Robbie Robinson (81), founder of super-pirate station Sunshine Radio in Dublin and an influential figure in the establishment of independent radio in Ireland, died on Tuesday in Lanzarote. He had been involved in business there this past three decades.
Born in April 1940 at Littleborough, Lancashire, in England, he was one of the main DJs on the hugely successful off-shore Radio Caroline pirate station set up on a ship in 1964 by Dubliner Ronan O'Rahilly.
It was on air for more than three years until the UK government made it illegal for ships to broadcast from within British territorial waters. Mr Robinson then began broadcasting with the Dutch pirate radio ship Radio Veronica.
With family connections to Co Tipperary, he came to Dublin in 1980 where he and the late Chris Cary set up Sunshine Radio, broadcasting from the Sands Hotel in Portmarnock. When the station mast was sabotaged shortly afterwards, Chris Cary withdrew from the project and returned to the UK.
Robbie Robinson carried on. Purpose-built studios built in Portakabins behind the Sands Hotel and the standard of broadcasting set a template for all other pirates throughout the State. He himself hosted a morning programme.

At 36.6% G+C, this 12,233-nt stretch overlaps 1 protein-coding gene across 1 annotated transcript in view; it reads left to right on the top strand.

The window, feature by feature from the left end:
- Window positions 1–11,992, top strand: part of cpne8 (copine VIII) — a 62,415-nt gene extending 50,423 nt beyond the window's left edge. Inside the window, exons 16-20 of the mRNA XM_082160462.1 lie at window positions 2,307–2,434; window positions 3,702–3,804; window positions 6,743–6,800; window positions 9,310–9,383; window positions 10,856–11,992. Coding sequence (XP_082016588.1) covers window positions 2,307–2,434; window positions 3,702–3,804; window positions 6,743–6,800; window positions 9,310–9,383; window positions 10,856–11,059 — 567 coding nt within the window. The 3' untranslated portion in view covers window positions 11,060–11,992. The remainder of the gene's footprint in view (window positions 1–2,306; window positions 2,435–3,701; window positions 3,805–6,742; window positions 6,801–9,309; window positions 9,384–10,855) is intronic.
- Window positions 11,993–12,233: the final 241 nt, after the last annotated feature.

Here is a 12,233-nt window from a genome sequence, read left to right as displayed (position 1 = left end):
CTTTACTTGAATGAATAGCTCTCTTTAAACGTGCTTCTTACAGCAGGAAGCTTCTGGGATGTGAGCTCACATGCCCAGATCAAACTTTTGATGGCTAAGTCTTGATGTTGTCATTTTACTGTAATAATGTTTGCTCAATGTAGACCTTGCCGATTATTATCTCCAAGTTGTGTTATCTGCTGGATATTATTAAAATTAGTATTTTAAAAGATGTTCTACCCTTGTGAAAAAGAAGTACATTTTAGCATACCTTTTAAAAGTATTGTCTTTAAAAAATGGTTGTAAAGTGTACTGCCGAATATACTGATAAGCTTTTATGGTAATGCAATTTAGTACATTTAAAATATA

A major breakthrough came in November 1980 when Aer Lingus decided to advertise with Sunshine. The station's unexpected success meant Chris Cary was soon back in Dublin setting up Radio Nova. It closed in 1986.
Sunshine became the longest-running “super-pirate” in Ireland, broadcasting until December 31st 1988 when all non-RTÉ radio stations had to close down in compliance with new legislation, which set up independent radio stations.
Mr Robinson was confident of getting a licence but it was not to be. He and his family moved to Lanzarote where he set up the San Francisco Park apartments at Puerto del Carmen.
He is survived by his wife, Stella, and their children, Elliot and Manon.